Shaftesbury Singer-Songwriter Strikes Gold On The Hill

Gordon Haskell’s six-decade music career includes a ‘Top of the Pops’ appearance. Few Shaftesbury residents can claim that. Gordon tells Alfred’s Keri Jones that he hated the fame and didn’t find his fortune but feels richer from the experience of recording his new album.

Shaftesbury singer-songwriter Gordon Haskell is best-known for his Christmas 2001 number two hit single ‘How Wonderful You Are’. Within minutes of chatting, it became clear that Gordon’s experience was far from wonderful.

“You have a platinum album and a big single. What can possibly go wrong?” asks Gordon. “Then you call the head of Warner Brothers and call him an android,” he laughs. “I don’t have an ounce of regret in me and that’s the truth.”

It’s fair to say that Gordon has experienced the ups and downs of the music industry, but he’s found a level of contentment on Gold Hill. A one-thousand-piece jigsaw of a British steam train was lying completed on the dining room table of Gordon’s cottage. I joked that I didn’t consider pouring over pieces of a puzzle to be a ‘rock ‘n’ roll’ pastime.

“Solving a puzzle for me is like a detective story. With the jigsaw, you do solve it. Life has been a jigsaw for me. I can’t control what happens in life, but I can control a puzzle. It’s a bit of a deep thing but I love it,” said Gordon. “If I am waiting for a phone call from a guy that has promised he will have a mix of my new record by tomorrow, and he doesn’t deliver for two weeks, I could lose my temper. Instead, I divert that into a peaceful pastime. A jigsaw ‘solves’ that bit of my DNA that used to make me bad-tempered.”

Gordon Haskell

Gordon’s song was brought to the attention of record company bosses after he shared a copy of the track with Radio 2 presenter Johnnie Walker. Gordon has been a friend of the Shaftesbury resident since the 1970s. “The whole essence of ‘How Wonderful You Are’ is, ‘Have you any idea of the ability that is locked up inside every human being?’ And the potential that is there? It’s a crime to waste it,” said Gordon.

The media didn’t ask about the song’s profound meaning. That disappointed Gordon. Interviewers, instead, wanted to talk about Gordon’s age. He was 55 when the song charted. They were obsessed with stories of his supposed fortune after being ‘signed’ to the label.

Gordon told me that he was treated ‘more like a lottery winner’ than an accomplished musician with 50 years craft under his belt. “The questions I was asked were not interesting. They wanted to know what I was going to do with all of the money. They didn’t say what a lovely song it was. They didn’t ask me how long it took to write it. They didn’t ask what it was about. They wanted to know how I was going to spend £2.8 million. I said, ‘I’m going to Kempton Park to a horse race at 3.30’.”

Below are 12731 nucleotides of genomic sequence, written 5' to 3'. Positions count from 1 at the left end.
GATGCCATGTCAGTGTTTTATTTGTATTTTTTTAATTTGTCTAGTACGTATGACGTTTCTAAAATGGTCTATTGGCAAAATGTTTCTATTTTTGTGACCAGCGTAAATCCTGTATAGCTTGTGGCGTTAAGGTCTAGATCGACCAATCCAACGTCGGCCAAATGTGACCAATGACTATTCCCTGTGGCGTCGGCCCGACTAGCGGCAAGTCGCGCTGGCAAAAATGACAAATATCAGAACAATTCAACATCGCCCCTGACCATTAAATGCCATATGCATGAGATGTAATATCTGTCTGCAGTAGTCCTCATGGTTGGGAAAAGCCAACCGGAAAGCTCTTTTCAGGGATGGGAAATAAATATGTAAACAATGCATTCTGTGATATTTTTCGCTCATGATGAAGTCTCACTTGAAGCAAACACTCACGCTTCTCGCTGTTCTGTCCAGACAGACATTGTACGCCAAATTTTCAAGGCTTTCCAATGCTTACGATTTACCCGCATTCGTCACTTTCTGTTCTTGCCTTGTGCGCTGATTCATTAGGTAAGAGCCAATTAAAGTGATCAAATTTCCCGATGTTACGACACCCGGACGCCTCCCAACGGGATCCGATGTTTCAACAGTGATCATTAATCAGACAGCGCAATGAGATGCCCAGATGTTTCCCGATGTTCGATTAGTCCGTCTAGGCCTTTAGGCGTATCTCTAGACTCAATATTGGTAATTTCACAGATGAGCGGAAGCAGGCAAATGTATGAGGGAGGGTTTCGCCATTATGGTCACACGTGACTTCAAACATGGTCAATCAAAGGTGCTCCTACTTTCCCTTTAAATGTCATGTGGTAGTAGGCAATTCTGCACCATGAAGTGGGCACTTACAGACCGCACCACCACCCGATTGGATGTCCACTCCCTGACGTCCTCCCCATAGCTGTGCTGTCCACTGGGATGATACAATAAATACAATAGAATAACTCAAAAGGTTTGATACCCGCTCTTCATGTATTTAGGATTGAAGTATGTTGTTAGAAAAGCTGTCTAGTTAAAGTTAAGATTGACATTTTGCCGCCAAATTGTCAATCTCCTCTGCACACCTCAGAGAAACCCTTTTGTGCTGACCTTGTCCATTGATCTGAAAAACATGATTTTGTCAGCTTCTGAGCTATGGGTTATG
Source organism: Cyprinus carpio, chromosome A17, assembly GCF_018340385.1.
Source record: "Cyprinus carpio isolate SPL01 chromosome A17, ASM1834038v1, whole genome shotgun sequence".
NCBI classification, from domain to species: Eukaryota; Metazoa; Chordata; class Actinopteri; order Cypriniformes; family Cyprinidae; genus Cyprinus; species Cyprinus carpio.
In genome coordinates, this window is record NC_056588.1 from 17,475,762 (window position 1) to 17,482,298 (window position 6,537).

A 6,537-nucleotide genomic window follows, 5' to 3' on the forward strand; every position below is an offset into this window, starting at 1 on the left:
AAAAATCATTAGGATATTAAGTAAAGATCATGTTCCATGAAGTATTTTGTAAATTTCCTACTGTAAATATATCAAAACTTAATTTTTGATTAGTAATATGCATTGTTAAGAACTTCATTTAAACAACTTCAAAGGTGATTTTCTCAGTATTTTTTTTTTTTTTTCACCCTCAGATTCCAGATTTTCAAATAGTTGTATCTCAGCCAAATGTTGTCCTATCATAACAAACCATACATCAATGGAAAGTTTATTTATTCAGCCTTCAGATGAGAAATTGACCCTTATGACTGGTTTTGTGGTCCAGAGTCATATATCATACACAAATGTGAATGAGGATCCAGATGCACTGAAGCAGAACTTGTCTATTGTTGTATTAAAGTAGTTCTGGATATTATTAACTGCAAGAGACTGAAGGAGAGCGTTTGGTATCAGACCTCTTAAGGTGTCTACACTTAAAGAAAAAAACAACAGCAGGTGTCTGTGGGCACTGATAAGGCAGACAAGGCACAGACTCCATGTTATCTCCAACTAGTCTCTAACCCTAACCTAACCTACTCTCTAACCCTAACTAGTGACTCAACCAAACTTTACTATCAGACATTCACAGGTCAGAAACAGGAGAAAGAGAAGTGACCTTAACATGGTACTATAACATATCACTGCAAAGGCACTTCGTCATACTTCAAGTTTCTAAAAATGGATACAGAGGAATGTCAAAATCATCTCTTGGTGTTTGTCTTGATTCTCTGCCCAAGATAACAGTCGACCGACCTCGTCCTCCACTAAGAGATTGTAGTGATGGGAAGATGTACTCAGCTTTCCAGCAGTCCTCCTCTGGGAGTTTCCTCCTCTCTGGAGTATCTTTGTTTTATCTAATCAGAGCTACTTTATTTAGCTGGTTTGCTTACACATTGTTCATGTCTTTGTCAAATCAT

Gordon recalled his first day as a record company ‘signing’. He says his manager put him in a limousine complete with a TV set and a chauffeur. “No doubt that went onto my expenses,” he remarked. Gordon was taken to a Knightsbridge hairdresser. “I had spent 20 years building the scruffy image that I have, complete with a hat. Suddenly, they told me that I was going to go on a cookery programme. They wanted me to do the sweet,” he laughed. “Can you imagine Bob Dylan doing that?” I resisted the urge to ask him what recipe he rustled up.

Days later, Gordon guested on ‘Never Mind the Buzzcocks’. “It’s not clever. It’s not Spike Milligan. It is just garbage,” Gordon said. “I thought, ‘Is this what I’ve waited 30 years for? To be around these boring bloody people?’” He has no good words to say about the industry bosses, telling me that they are ‘disappointing as human beings’.

Another issue for Gordon, a strong character with his thoughts and opinions, were the controls that the record companies place on their artists. Gordon believes that lyrics should convey messages and songwriters should be able to talk about their choice of words. “I need to be able to speak freely and you can’t do that when you’re a big celebrity. You’re playing some kind of dumb ass game,” he said.

Gordon says his record deal signing was, ‘the most boring time of my life’. It failed to live up to the genuinely exciting experiences he enjoyed working with real talent at the cutting-edge of musical innovation in the sixties. “I was walking the streets with Otis Redding and Aretha Franklin in 1967, rubbing shoulders with the Stax boys, Sam and Dave, and Booker T and the MGs. They knew what they were talking about. They were unknown as I was. Jimi Hendrix played with our band at a club in London, four times. He played on a record with me,” said Gordon.

Gordon seems to be most disenchanted that his many years of performing and ‘paying his dues’ counted for nothing with the label executives or music media. He worked tirelessly, refining his musicianship throughout the 1970s and 1980s. “I was a bass player. I had record deals, but the punk thing had taken over and I fled to Norway and worked six nights a week. I was performing JJ Cale, Dire Straits and Bob Dylan, which is kind of ‘non-singing’. Gradually my voice got better, and I did eighteen years of performing six nights a week. When I came back to Bournemouth to play a gig, I would blow everybody away because they were just doing weekends.”